- reduces the feeling of anxiety, and can improve a learner’s self esteem.
A successful collaborative learning experience has the potential to bring out each individual’s unique strengths, create a positive psychological experience, and instill a strong sense of community and belonging among the learners.
Research has also shown that individuals who learned collaboratively were more likely to continue working together after a project was over; that the experience led to the formation of meaningful, long lasting relationships.
Why should you care about collaborative learning?
Great event planners know that their responsibilities go beyond organizing the logistical details of an event. They understand that when a participant comes to their event, they are taking out time and often traveling great distances, just so that they can learn from and connect with the people who can help them take their organization or project to the next level.
An event goes from being great to unforgettable when it gives its participants a transformative educational experience— when they can acquire the knowledge they need to do their job well, or find solutions to the challenges they’re facing at work.
Having a star-studded lineup of speakers giving keynote addresses, hosting panels, workshops, and sessions is not enough. These speakers face the impossible task of addressing the learning goal of each and every person attending the event— goals that are as different and diverse as the individuals themselves.
Collaborative learning is effective because it transforms every participant is a potential source of knowledge— not just the speakers.
It creates an atmosphere where participants know that they can tap into the event community; that in a sea of thousands, they can find the one person who has the answer to the question they’ve been asking.
Collaborative learning as the future of networking
Traditional networking doesn’t work because participants are placed in a room without context, without a reason to interact with each other. If a participant isn’t naturally extroverted, they must swallow their nerves, and start a conversation— but a conversation about what?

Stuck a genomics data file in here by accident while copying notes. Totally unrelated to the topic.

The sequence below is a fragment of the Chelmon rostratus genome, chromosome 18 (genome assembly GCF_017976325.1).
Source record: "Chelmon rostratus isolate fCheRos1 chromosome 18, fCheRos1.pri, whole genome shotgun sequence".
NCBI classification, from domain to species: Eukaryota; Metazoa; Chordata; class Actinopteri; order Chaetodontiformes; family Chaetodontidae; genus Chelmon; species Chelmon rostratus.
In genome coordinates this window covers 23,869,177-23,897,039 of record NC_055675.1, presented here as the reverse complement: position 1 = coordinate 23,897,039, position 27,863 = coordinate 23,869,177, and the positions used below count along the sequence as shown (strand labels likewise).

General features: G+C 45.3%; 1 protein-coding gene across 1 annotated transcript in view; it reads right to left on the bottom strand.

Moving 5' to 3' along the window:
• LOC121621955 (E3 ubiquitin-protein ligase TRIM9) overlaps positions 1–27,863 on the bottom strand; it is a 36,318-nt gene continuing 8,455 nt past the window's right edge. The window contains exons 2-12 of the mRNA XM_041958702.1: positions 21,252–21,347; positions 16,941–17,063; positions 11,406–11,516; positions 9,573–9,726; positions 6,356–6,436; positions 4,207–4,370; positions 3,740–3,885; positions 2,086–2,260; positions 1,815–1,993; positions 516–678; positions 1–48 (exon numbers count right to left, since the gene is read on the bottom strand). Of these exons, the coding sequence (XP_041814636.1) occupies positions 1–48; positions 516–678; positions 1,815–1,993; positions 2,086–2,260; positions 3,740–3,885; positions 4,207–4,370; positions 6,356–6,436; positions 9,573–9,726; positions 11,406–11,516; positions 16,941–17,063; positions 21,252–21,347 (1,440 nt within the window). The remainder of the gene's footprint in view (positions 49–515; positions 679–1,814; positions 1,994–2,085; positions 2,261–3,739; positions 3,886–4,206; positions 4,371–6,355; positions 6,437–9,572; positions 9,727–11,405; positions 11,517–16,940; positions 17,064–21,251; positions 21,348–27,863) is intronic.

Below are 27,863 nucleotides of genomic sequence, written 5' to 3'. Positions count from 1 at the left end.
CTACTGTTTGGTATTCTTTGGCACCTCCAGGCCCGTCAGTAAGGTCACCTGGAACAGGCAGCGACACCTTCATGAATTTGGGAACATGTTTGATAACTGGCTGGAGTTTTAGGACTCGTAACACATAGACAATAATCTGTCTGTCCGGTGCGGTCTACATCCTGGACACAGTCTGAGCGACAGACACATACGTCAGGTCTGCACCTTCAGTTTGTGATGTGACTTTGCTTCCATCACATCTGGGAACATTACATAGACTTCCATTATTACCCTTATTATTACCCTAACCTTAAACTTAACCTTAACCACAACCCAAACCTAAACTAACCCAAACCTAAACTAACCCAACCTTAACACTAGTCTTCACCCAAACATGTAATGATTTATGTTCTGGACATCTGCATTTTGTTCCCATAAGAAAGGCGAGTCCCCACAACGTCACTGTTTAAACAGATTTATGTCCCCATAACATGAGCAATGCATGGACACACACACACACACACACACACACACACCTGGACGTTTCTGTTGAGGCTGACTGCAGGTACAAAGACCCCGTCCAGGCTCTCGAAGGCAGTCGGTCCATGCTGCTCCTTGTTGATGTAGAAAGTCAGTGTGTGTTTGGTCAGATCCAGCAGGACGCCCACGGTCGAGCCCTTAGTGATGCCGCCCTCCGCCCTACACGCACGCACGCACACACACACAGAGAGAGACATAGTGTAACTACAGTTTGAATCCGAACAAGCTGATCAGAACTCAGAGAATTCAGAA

So participants must prepare by artfully stalking those they want to connect with on LinkedIn. Or they must come armed with potential conversation topics. If they’re not naturally gifted at networking, they’ve probably read articles that tell them that the key to effective networking is giving; how they can form lasting connections if they can find ways to help their peers.
(Source: Christopher Breakell / The Paisano)
Even if they do all of the above, how can participants create meaningful connections, if the context they’re in is divorced from meaning?
Collaborative learning is the better alternative to traditional networking because it acknowledges why people want to connect with each other— to learn from, and benefit from each other’s expertise. More importantly, it creates a space where participants have a reason to speak with each other. The relationships formed are deeper, long lasting because they’re between people who share the same passion, or are working towards similar objectives.
How can you bring a collaborative learning experience to your next event?
As we imagine the future of events, how do we create an experience that extends beyond the wow factor of instagram-ready installations, or celebrity appearances? How do we create the equally, if not more, important feeling of belonging, and community?
Collaborative learning is one way. Here are just a few ways you can use to bring collaborative learning to your next event:
Begin by finding out what your participants want to learn
Use surveys both pre- and post-event to find out the biggest challenges your attendees are facing, or the subjects they’re most excited to learn about. Curate event content based on this information.
Plan collaborative learning sessions
Move away from the broadcast model, where one individual teaches a large group of people; instead plan for smaller sessions where participants can actively engage with each other, and have the time and space to dive into the specific topics they want to learn about, or find solutions to their most pressing challenges. Here are examples of collaborative learning group activities you can plan.
Network, but with a purpose
If you plan a networking session, ask participants to write down what they wish to learn on their name tag. Something as simple as this helps break the ice, and allows participants to form deeper connections based on mutual interests, as opposed to their job title.
Consult peer-learning experts
e180 created Braindate to bring collaborative learning experiences to communities around the globe. In fact, we have facilitated over 5500 hours of learning so far this year! That’s about what it would take to finish a one-year Masters program. If you have questions about collaborative learning at events, visit our website or tweet at us @e180